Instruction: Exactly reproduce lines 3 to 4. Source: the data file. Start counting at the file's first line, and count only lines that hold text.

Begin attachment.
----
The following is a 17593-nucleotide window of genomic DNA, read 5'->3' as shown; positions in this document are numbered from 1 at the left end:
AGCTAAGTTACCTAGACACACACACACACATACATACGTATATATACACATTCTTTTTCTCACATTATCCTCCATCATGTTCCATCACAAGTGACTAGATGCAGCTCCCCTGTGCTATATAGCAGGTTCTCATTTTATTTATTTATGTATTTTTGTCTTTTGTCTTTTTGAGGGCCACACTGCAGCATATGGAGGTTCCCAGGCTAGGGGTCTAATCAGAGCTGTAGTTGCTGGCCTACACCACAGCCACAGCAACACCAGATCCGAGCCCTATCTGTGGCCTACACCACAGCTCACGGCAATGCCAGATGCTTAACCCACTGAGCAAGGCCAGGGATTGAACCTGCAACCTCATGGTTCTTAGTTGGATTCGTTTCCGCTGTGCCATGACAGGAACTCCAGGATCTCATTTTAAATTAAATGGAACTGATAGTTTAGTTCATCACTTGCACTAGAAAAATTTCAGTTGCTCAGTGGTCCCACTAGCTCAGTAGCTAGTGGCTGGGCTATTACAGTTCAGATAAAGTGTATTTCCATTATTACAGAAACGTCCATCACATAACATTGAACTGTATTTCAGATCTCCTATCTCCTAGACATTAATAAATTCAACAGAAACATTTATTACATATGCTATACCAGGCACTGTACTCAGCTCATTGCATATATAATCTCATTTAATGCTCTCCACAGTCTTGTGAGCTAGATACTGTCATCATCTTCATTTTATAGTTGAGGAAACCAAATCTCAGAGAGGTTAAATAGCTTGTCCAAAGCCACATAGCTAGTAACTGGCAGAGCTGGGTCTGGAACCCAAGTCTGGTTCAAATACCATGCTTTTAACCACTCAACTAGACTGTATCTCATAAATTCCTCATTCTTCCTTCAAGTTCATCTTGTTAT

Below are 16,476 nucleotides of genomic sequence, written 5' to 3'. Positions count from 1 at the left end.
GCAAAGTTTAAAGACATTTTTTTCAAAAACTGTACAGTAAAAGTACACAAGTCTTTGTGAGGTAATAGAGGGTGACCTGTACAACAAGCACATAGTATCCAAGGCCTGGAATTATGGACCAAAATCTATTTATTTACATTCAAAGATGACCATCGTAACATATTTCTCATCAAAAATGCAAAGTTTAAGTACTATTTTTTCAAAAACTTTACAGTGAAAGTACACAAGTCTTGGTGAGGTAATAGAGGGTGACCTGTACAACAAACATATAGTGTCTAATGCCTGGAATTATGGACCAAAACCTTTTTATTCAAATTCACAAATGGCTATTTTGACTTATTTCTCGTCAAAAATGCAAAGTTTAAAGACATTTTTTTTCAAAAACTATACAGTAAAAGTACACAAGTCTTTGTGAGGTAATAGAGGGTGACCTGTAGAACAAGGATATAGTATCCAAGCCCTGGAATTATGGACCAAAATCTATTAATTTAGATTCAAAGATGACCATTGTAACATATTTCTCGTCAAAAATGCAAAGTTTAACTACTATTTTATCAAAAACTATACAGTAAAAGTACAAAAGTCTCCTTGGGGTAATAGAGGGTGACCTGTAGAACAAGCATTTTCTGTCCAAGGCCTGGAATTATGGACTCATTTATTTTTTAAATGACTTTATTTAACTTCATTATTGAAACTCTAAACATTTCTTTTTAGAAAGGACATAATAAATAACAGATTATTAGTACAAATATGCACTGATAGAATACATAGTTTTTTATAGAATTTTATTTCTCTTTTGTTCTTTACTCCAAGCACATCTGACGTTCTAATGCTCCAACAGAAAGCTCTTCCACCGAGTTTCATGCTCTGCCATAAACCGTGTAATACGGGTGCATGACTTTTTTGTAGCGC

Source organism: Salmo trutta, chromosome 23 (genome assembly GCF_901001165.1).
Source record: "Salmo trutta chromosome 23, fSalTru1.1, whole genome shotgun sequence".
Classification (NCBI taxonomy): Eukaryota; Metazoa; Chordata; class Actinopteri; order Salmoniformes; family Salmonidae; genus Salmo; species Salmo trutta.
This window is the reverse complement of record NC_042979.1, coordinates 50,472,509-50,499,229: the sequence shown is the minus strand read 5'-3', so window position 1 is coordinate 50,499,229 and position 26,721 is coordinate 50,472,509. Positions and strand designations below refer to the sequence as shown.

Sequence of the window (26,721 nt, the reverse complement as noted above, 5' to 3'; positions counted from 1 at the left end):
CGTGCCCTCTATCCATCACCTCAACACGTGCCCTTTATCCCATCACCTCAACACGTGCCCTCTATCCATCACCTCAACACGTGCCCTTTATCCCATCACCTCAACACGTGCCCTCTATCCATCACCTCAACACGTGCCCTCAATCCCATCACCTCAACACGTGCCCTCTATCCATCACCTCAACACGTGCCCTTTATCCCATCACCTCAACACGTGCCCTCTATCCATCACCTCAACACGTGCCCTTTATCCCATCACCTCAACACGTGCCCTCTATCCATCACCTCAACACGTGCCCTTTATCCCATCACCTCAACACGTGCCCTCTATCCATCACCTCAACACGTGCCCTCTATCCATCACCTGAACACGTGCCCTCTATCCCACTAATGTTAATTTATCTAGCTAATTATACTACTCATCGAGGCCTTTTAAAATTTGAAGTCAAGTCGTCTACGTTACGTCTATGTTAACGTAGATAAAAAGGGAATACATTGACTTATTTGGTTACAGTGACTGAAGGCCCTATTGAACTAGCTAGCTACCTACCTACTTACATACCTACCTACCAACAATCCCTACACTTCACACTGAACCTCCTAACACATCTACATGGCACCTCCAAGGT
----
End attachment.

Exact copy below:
Below are 16,476 nucleotides of genomic sequence, written 5' to 3'. Positions count from 1 at the left end.
GCAAAGTTTAAAGACATTTTTTTCAAAAACTGTACAGTAAAAGTACACAAGTCTTTGTGAGGTAATAGAGGGTGACCTGTACAACAAGCACATAGTATCCAAGGCCTGGAATTATGGACCAAAATCTATTTATTTACATTCAAAGATGACCATCGTAACATATTTCTCATCAAAAATGCAAAGTTTAAGTACTATTTTTTCAAAAACTTTACAGTGAAAGTACACAAGTCTTGGTGAGGTAATAGAGGGTGACCTGTACAACAAACATATAGTGTCTAATGCCTGGAATTATGGACCAAAACCTTTTTATTCAAATTCACAAATGGCTATTTTGACTTATTTCTCGTCAAAAATGCAAAGTTTAAAGACATTTTTTTTCAAAAACTATACAGTAAAAGTACACAAGTCTTTGTGAGGTAATAGAGGGTGACCTGTAGAACAAGGATATAGTATCCAAGCCCTGGAATTATGGACCAAAATCTATTAATTTAGATTCAAAGATGACCATTGTAACATATTTCTCGTCAAAAATGCAAAGTTTAACTACTATTTTATCAAAAACTATACAGTAAAAGTACAAAAGTCTCCTTGGGGTAATAGAGGGTGACCTGTAGAACAAGCATTTTCTGTCCAAGGCCTGGAATTATGGACTCATTTATTTTTTAAATGACTTTATTTAACTTCATTATTGAAACTCTAAACATTTCTTTTTAGAAAGGACATAATAAATAACAGATTATTAGTACAAATATGCACTGATAGAATACATAGTTTTTTATAGAATTTTATTTCTCTTTTGTTCTTTACTCCAAGCACATCTGACGTTCTAATGCTCCAACAGAAAGCTCTTCCACCGAGTTTCATGCTCTGCCATAAACCGTGTAATACGGGTGCATGACTTTTTTGTAGCGC